East of England Ambulance Service report criticises management
Sickness levels are too high among ambulance staff in the east of England, inspectors have said.
East of England Ambulance Service bosses must also take more responsibility and be "accountable for their actions", their report said.
Among 25 recommendations, it also said the process of handing over patients to hospitals is not "sufficiently robust".
The ambulance service said it would review the findings of the independent report and submit a formal response.
Chairman Dr Geoff Harris, said many of the issues raised were being tackled in the "turnaround plan", which was published in April.
'Sense of helplessness'
"The Trust's turnaround plan has recognised many of the issues we need to address and we are focussed on implementing this, together with recommendations from the governance review to improve services for our patients," Dr Harris said.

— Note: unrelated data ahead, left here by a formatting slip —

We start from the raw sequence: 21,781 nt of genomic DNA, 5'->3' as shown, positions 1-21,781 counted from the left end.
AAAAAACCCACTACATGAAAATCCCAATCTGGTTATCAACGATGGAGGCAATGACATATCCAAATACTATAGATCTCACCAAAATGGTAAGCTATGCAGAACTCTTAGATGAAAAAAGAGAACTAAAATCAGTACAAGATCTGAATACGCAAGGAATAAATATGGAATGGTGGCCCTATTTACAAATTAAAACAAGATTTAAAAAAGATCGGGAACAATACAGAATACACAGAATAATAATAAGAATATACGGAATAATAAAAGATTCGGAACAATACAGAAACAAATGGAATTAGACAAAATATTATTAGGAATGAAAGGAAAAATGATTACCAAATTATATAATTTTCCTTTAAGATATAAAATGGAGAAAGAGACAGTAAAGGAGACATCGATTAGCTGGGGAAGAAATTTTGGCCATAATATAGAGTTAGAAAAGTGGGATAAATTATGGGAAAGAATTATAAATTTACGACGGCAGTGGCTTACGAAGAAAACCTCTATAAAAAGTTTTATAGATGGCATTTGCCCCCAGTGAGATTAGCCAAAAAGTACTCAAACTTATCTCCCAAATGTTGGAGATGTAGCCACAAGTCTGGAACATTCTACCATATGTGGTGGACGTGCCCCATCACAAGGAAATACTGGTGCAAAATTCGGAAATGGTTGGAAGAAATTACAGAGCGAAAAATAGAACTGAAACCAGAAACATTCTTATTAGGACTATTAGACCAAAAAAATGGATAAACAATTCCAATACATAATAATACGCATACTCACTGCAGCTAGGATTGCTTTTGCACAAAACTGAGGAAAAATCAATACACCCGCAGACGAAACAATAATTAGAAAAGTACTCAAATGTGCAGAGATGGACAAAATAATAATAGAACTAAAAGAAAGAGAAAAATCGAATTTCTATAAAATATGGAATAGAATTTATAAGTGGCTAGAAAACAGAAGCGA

The document was commissioned by NHS managers after major concerns were raised about the East of England Ambulance Trust.
Dr Anthony Marsh, who wrote the report, said the trust's board and senior management team had "developed a sense of helplessness".
The management structure is "overly layered" and there is a feeling the board does not listen, Dr Marsh said.
The ambulance service started in 2006 when three trusts merged and has since been criticised for response times and the quality of care of patients.
Dr Marsh criticised internal and external communications and disparate plans to improve the service, saying "it still feels like three trusts".